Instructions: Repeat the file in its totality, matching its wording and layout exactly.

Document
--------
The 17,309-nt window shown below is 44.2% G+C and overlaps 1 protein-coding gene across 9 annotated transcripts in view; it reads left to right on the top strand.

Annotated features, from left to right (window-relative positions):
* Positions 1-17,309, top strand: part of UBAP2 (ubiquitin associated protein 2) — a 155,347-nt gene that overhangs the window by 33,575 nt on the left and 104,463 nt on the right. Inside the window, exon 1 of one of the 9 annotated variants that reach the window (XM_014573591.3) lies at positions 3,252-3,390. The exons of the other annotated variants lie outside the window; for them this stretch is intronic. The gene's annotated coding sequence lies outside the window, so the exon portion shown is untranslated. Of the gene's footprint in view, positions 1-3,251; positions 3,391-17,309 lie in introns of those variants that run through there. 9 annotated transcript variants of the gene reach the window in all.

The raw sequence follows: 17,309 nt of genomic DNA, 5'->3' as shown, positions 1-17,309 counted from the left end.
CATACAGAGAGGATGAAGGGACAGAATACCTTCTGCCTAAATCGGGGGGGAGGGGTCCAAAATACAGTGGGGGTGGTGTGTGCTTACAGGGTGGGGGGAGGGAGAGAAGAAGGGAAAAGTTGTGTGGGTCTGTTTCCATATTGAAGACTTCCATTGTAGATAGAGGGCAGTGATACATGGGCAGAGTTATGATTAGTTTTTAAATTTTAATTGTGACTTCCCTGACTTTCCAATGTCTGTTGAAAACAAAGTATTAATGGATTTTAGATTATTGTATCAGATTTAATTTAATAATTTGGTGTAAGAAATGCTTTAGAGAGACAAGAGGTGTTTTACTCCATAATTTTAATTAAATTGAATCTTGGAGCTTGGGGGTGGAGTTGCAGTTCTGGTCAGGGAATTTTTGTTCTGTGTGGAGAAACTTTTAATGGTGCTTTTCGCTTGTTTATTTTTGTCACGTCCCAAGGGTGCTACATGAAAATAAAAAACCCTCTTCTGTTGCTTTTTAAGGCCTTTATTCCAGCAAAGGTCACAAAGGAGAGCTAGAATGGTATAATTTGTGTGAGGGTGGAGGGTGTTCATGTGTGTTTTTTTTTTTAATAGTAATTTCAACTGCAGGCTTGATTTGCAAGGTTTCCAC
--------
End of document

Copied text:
The 17,309-nt window shown below is 44.2% G+C and overlaps 1 protein-coding gene across 9 annotated transcripts in view; it reads left to right on the top strand.

Annotated features, from left to right (window-relative positions):
* Positions 1-17,309, top strand: part of UBAP2 (ubiquitin associated protein 2) — a 155,347-nt gene that overhangs the window by 33,575 nt on the left and 104,463 nt on the right. Inside the window, exon 1 of one of the 9 annotated variants that reach the window (XM_014573591.3) lies at positions 3,252-3,390. The exons of the other annotated variants lie outside the window; for them this stretch is intronic. The gene's annotated coding sequence lies outside the window, so the exon portion shown is untranslated. Of the gene's footprint in view, positions 1-3,251; positions 3,391-17,309 lie in introns of those variants that run through there. 9 annotated transcript variants of the gene reach the window in all.

The raw sequence follows: 17,309 nt of genomic DNA, 5'->3' as shown, positions 1-17,309 counted from the left end.
CATACAGAGAGGATGAAGGGACAGAATACCTTCTGCCTAAATCGGGGGGGAGGGGTCCAAAATACAGTGGGGGTGGTGTGTGCTTACAGGGTGGGGGGAGGGAGAGAAGAAGGGAAAAGTTGTGTGGGTCTGTTTCCATATTGAAGACTTCCATTGTAGATAGAGGGCAGTGATACATGGGCAGAGTTATGATTAGTTTTTAAATTTTAATTGTGACTTCCCTGACTTTCCAATGTCTGTTGAAAACAAAGTATTAATGGATTTTAGATTATTGTATCAGATTTAATTTAATAATTTGGTGTAAGAAATGCTTTAGAGAGACAAGAGGTGTTTTACTCCATAATTTTAATTAAATTGAATCTTGGAGCTTGGGGGTGGAGTTGCAGTTCTGGTCAGGGAATTTTTGTTCTGTGTGGAGAAACTTTTAATGGTGCTTTTCGCTTGTTTATTTTTGTCACGTCCCAAGGGTGCTACATGAAAATAAAAAACCCTCTTCTGTTGCTTTTTAAGGCCTTTATTCCAGCAAAGGTCACAAAGGAGAGCTAGAATGGTATAATTTGTGTGAGGGTGGAGGGTGTTCATGTGTGTTTTTTTTTTTAATAGTAATTTCAACTGCAGGCTTGATTTGCAAGGTTTCCAC